Attitude change needed

We all have friends or know of people that scramble when the bill comes after a night out.

Those who tend to be the cheapest and the most likely to dodge a bill are generally the ones that make big bucks.

Splitting bills evenly with a cheapskate rarely works either, since tightwads are usually the ones who go with high-priced steaks or vintage drinks. Maybe that is why they have the bucks, by averting a cost even to their friends.

All we really know from these experiences is that friends with limited means always pay their way. Like most Canadians, the hearty, pay-their-bills, salt-of-the-earth types have pride in contributing their share; no free lunch or handouts if you want to spell it out that way. To them it is a measure of honour and dignity that they can pay their own way.

It’s too bad all politicians don’t have a similar ethic, where public funds are treated like the trust accounts they are. Instead, we see examples of greed, excess and contempt for taxpayers’ money. It can be nothing short of scandalous.

Prime Minister Stephen Harper’s celebrity appointments, Senators Mike Duffy and Pamela Wallin of CTV fame, have both left the Conservative caucus after having their expenses reviewed.

Senator Patrick Brazeau, another Harper appointee was under the gun for claiming housing expenses that were questionable. Fellow Senator Mac Harb, appointed during the Chretien years, also had his expenses reviewed and he has left the Liberal caucus.

In a bid to make things right or get out in front of this public relations disaster, Harper’s former chief of staff, Nigel Wright, paid nearly $90,000 in “mistakenly” claimed expenses for Mike Duffy. Those funds helped clear up expenses that were considered dubious. Even though his former colleagues at CTV had Duffy dead to rights on the $90,000, he still was suggesting he took out a bank loan to re-pay the overages.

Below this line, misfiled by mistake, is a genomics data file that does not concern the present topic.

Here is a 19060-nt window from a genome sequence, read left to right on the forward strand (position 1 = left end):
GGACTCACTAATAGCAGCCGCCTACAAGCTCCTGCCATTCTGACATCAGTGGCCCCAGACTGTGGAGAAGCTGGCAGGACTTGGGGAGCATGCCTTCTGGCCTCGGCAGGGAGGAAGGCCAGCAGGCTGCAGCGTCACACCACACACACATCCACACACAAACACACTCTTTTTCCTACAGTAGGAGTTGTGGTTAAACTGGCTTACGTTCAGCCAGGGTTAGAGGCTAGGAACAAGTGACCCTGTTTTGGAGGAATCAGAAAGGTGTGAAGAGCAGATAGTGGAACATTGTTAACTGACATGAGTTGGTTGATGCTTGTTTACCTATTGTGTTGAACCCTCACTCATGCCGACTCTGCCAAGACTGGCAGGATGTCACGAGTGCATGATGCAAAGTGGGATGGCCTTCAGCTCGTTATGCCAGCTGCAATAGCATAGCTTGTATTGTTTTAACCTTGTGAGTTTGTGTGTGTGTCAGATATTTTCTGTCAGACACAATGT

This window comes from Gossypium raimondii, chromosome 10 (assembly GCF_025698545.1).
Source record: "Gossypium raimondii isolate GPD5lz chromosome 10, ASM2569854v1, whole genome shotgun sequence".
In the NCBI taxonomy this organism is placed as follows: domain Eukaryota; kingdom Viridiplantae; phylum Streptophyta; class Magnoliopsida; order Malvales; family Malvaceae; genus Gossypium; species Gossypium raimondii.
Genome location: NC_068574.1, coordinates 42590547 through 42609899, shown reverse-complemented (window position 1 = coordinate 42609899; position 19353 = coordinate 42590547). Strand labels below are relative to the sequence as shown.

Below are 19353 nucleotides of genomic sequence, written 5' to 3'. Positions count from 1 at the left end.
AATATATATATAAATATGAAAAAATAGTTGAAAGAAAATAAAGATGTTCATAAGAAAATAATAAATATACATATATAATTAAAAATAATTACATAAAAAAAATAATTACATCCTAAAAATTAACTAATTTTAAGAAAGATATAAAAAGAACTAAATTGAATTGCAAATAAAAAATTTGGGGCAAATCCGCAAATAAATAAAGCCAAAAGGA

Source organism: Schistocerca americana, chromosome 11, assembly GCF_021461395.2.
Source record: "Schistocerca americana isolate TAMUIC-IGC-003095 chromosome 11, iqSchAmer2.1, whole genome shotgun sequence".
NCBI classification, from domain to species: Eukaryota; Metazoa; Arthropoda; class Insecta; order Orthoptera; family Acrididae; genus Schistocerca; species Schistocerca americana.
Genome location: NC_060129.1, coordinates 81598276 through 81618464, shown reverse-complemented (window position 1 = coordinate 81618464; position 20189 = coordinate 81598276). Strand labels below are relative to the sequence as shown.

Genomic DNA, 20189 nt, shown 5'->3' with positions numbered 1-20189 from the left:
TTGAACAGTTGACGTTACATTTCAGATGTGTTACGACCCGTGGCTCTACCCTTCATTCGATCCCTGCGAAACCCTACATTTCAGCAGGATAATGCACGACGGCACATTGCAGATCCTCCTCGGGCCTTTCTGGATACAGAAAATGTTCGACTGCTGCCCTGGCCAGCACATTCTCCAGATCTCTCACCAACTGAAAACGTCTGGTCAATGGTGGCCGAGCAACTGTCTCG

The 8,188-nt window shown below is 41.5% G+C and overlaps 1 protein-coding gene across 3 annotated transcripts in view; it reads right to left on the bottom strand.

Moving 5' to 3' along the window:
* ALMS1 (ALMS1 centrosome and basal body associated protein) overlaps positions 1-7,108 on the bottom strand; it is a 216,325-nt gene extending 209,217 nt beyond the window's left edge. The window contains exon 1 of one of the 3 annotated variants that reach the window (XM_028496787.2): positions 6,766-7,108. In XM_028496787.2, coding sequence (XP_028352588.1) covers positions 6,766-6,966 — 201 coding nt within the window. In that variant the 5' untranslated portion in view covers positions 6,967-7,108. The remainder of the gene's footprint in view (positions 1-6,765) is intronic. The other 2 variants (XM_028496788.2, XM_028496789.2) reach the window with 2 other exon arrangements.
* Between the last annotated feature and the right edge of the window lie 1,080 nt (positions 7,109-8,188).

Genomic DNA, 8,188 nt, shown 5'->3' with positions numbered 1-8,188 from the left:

Canadians should be furious for a number of reasons.

The first reason of course, deals with the greed of public officials when it comes to claiming expenses. Senators are well paid, as are politicians of all stripes and station. Just because an expense can be claimed, does not make it necessary. In these outrageous instances, claims were made that were improper – often a case of double-dipping.

Second, the $90,000 hand-up for Duffy speaks to an attitude that we have found troublesome since the fire storm of Reform burned its way across the country, railing against corruption in Ottawa. If a Liberal had pulled such a stunt, the Conservatives would be yelling from their moral perch looking for blood.

It is not unreasonable for Canadians to insist that politicians do not accept gifts from anyone, friend or foe. In fact, that is the law in some quarters, certainly at the municipal level.

What remains curious to us is that seasoned reporters who really should know better have turned into poster children for what ails the country today: unfettered greed and a sense of entitlement from the public purse. They are not the first, and we suspect will not be the last people to step over the bounds of decency and respect for tax dollars.

Examples abound of attitudes that need change when it comes to expenses and what is reasonable. Instead of querying “who can I get to pay this?” politicians should ask themselves why taxpayers should cover the bill if they aren’t prepared to open their own wallet.

An attitude change about spending the public’s money is desperately needed.